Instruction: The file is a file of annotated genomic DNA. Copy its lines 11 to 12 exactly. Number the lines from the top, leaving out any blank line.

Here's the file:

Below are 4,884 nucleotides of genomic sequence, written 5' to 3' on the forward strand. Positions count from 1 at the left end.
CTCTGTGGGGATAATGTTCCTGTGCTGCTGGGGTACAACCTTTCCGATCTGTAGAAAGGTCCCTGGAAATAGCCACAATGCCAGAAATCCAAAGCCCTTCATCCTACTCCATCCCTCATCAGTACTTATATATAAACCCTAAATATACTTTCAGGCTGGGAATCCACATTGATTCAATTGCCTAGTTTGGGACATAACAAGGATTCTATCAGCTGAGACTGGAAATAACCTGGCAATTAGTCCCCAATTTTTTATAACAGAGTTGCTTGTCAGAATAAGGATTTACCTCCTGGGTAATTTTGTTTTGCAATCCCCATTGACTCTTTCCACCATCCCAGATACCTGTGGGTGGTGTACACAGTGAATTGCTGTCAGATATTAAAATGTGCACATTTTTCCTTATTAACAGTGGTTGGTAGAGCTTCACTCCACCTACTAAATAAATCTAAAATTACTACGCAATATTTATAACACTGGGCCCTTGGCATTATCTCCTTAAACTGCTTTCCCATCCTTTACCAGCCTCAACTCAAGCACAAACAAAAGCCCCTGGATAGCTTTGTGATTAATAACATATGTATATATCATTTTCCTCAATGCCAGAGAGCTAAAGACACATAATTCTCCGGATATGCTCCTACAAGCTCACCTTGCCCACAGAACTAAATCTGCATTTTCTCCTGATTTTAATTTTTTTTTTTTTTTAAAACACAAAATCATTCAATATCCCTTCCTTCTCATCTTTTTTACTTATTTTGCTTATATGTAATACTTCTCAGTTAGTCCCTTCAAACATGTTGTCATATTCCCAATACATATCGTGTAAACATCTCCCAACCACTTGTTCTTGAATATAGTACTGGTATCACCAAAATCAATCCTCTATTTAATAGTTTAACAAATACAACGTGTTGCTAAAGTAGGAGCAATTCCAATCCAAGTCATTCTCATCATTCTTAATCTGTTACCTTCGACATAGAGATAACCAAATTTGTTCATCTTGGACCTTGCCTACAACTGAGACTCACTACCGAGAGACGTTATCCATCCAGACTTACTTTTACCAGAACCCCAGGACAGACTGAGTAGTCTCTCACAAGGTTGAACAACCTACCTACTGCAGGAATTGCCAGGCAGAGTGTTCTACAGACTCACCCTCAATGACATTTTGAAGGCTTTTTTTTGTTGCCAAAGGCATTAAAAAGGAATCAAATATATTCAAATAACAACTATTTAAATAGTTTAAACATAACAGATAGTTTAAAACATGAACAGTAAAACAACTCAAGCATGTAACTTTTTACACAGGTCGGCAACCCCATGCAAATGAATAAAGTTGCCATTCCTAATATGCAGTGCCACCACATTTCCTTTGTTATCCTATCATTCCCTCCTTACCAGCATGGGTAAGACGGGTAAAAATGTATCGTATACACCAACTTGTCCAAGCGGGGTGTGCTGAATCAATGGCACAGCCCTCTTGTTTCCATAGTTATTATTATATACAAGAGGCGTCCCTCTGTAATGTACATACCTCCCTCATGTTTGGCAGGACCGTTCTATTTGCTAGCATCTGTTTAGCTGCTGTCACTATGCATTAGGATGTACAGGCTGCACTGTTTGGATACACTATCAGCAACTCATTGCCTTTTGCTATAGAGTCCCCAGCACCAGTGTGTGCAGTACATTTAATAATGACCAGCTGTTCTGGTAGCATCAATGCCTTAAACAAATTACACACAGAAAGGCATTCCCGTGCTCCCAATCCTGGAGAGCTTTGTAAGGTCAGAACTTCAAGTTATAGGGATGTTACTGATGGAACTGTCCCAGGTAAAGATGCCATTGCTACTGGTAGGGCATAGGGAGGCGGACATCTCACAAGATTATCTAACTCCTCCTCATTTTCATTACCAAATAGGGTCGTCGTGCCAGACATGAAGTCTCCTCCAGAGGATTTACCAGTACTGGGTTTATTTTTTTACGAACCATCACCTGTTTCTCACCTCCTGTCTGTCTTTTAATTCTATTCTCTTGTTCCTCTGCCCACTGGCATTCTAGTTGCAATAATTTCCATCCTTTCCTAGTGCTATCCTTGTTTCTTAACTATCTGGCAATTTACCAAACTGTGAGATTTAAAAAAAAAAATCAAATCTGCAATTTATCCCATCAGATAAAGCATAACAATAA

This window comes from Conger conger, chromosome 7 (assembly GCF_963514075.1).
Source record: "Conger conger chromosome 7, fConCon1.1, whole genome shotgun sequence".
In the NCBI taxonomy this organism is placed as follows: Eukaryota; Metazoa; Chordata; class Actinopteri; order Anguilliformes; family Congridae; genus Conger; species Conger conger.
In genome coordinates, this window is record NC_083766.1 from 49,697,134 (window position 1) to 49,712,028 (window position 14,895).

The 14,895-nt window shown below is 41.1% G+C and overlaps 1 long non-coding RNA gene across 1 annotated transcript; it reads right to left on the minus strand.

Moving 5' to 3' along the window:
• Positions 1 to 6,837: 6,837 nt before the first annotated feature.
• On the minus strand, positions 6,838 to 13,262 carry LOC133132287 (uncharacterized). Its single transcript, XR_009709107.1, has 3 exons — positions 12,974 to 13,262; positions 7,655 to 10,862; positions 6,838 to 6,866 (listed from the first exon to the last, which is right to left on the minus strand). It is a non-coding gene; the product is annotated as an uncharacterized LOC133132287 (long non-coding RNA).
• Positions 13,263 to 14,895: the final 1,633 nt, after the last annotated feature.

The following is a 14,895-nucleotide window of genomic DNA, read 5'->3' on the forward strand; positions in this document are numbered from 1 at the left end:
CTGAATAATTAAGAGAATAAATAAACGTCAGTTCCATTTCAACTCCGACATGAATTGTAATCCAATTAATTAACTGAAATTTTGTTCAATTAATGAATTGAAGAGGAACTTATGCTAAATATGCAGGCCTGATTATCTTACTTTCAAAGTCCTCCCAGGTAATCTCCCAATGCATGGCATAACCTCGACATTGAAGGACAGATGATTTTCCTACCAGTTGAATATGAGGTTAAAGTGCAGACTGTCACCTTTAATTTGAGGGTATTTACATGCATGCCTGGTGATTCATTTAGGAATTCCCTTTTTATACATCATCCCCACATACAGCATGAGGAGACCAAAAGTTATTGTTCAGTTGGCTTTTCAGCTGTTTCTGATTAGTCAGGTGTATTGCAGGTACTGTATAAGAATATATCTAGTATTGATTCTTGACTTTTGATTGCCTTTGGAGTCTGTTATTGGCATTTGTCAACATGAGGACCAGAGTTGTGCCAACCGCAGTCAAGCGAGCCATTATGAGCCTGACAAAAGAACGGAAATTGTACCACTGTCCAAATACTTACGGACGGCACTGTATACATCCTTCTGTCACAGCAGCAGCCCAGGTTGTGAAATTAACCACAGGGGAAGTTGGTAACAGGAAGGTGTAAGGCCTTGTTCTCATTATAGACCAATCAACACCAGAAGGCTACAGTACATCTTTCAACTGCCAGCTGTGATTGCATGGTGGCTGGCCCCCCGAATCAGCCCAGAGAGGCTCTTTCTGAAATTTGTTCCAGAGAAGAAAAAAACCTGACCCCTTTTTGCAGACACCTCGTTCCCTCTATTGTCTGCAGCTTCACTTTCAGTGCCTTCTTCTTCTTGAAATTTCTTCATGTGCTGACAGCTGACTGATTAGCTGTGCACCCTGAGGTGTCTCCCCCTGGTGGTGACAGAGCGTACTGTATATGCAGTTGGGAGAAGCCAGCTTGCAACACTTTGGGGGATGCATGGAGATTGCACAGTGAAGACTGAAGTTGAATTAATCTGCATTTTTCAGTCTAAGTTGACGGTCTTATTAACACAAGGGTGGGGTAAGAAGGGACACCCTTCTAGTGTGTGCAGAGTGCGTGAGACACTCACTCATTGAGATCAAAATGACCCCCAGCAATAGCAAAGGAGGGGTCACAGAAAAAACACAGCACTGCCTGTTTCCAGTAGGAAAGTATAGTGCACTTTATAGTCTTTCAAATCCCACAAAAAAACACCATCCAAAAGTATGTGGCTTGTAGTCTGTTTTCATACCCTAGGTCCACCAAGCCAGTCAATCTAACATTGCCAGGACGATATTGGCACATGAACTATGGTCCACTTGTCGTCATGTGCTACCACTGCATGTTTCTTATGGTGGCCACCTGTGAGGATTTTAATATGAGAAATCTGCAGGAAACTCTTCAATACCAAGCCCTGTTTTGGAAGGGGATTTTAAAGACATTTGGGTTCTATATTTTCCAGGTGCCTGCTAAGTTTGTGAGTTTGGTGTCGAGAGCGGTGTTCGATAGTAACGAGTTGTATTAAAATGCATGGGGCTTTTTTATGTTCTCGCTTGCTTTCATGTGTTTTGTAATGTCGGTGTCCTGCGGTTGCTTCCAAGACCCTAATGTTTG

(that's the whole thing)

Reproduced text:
• Positions 13,263 to 14,895: the final 1,633 nt, after the last annotated feature.

The following is a 14,895-nucleotide window of genomic DNA, read 5'->3' on the forward strand; positions in this document are numbered from 1 at the left end: